After yesterday's climb of Ben Ledi and this morning's exertions on the road section I was feeling the effort badly and wondered if it was wise to go on. In these situations your ultimate goal seems impossible so you divide the task down into manageable chunks and tackle them one at a time. "I'll just get to that rock a couple of hundred yards ahead and see how I feel," I kept telling myself. "I'm not in the Marines, I'm doing this for fun. If I don't make the summit, so what? I'm still having a nice walk." And it was rewarding already, with scenes like this - a view across the glen to the Corbett of Beinn Each. 
So in this manner I just got to the col, then I thought I'd just tackle the steep 300ft rise to the main ridge. It took me half an hour to get up that slope but beyond it was this reward - a relatively gentle, grassy ridge walk most of the way to the summit dome.
Suddenly I'm flying. This is what it's all about - the great outdoors, empty country, big skies, glorious views. So refreshing. The summit dome of Stuc a' Chroin is a mile and a half ahead and doesn't look quite so unattainable now.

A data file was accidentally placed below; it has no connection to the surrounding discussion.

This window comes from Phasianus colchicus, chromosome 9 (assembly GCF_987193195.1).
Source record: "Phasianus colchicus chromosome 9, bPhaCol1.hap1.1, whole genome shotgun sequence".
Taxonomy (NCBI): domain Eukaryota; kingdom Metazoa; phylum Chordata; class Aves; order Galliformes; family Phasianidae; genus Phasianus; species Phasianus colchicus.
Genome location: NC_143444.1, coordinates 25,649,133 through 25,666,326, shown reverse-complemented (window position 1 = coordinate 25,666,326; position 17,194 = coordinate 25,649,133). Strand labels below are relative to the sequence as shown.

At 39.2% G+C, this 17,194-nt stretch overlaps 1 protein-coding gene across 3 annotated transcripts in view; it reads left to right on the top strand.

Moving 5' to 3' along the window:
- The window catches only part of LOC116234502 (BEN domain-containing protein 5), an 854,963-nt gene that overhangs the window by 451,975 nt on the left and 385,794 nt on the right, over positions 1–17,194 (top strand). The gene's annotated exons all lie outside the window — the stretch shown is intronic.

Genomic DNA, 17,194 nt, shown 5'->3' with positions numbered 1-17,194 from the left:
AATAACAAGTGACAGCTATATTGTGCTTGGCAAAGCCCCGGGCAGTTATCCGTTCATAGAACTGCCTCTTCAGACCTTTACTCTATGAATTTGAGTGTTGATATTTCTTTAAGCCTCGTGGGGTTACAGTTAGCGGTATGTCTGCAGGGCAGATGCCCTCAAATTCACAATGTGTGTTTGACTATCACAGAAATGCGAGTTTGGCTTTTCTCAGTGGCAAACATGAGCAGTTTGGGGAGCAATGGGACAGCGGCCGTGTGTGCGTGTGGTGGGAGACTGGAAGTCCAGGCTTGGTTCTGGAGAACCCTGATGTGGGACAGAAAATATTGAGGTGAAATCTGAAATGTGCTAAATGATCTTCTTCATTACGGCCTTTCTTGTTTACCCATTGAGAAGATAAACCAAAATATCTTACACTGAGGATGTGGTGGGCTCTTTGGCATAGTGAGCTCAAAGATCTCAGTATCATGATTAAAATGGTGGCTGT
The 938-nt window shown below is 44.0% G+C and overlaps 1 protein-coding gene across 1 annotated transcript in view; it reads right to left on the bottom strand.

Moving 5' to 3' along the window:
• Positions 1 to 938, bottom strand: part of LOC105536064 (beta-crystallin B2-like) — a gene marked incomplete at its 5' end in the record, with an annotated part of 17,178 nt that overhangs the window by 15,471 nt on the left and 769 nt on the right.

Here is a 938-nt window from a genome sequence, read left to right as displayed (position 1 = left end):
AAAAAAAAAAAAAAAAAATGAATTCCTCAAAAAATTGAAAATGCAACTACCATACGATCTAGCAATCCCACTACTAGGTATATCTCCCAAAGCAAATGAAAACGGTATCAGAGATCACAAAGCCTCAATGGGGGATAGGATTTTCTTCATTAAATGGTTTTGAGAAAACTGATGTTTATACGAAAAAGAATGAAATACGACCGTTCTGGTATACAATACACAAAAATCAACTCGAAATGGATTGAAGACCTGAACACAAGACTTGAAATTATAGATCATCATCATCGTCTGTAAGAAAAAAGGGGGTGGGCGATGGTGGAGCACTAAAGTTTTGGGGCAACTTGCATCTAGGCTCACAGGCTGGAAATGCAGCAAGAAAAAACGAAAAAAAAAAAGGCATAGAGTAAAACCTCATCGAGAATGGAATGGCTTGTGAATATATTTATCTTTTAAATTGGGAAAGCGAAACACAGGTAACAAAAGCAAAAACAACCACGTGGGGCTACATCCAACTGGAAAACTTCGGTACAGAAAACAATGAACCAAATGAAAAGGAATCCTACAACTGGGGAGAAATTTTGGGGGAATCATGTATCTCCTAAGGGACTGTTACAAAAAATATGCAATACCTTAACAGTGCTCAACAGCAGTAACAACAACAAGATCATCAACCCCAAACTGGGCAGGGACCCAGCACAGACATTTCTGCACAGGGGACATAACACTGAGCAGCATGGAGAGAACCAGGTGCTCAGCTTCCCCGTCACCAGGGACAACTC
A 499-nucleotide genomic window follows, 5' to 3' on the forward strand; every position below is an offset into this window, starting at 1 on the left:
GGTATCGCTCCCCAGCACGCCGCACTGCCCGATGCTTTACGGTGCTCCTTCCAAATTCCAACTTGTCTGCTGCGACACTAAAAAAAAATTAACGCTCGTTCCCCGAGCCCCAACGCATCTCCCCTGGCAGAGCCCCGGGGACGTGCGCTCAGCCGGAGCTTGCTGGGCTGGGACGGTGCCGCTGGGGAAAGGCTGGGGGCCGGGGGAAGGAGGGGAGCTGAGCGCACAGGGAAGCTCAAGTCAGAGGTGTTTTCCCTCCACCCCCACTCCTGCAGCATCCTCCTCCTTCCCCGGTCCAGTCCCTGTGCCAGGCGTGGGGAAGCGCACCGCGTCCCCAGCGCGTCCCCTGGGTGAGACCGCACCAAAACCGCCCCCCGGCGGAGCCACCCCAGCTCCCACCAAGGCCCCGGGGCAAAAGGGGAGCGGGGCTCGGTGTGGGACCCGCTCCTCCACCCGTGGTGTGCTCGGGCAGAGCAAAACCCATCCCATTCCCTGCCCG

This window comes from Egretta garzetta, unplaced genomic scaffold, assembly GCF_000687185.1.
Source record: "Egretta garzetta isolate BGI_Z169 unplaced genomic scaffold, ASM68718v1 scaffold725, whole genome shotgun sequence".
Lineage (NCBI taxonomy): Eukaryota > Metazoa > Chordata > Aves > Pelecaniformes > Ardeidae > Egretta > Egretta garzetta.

Plenty of sunshine and the day is warm, even at 2500ft. Half a mile of ridge walk glides by.
It's starting to get steep again. Since it's well past 1pm I decided to stop here and declare lunch.
A look back at the ridge walk from the foot of the summit dome.
It took getting on for an hour to climb the summit dome. I rested more than I climbed. I was very fatigued and it didn't help that I'd just had lunch. But with rewards like this view to sustain me, it was worth the effort.
The top! Still patches of snow here.
Stuc a' Chroin has two summit cairns. This is the western cairn, with a view of Ben More and Stobinian behind.
A view to the northwest from the cairn. Lochearnhead and the western end of Loch Earn are in view.  Some of the Glen Lyon and Rannoch Munros are seen. Can't put a name to any of them I'm afraid.
Looking to the northeast here from the main cairn. Ben Lawers is to the left, and that's probably the Mounth or the Cairngorms to the right, a good fifty or sixty miles away.
Looking west. Beinn Each is in shadow across the glen, while Ben Ledi is in sunlight five miles away. We can see Ben Lomond on the skyline to the right.
Ben Lawers seen from the main cairn, looking north.
The west cairn from the main cairn - and a magical skyline of peaks including Ben Lomond and the Arrochar Alps.
A final summit view; Ben More and Stobinian again. 

It had taken me five hours to reach the summit from Callander. The descent was far easier and I made it back to Callander in three and a half hours, but as I suspected the terrain between the col and the cottage of Arivurichardich was b***** awful and I slipped and fell several times. It's an occupational hazard on boggy terrain, especially when descending. No matter - it had been a fine ending to a fine weekend.

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This page last updated 19th May 2002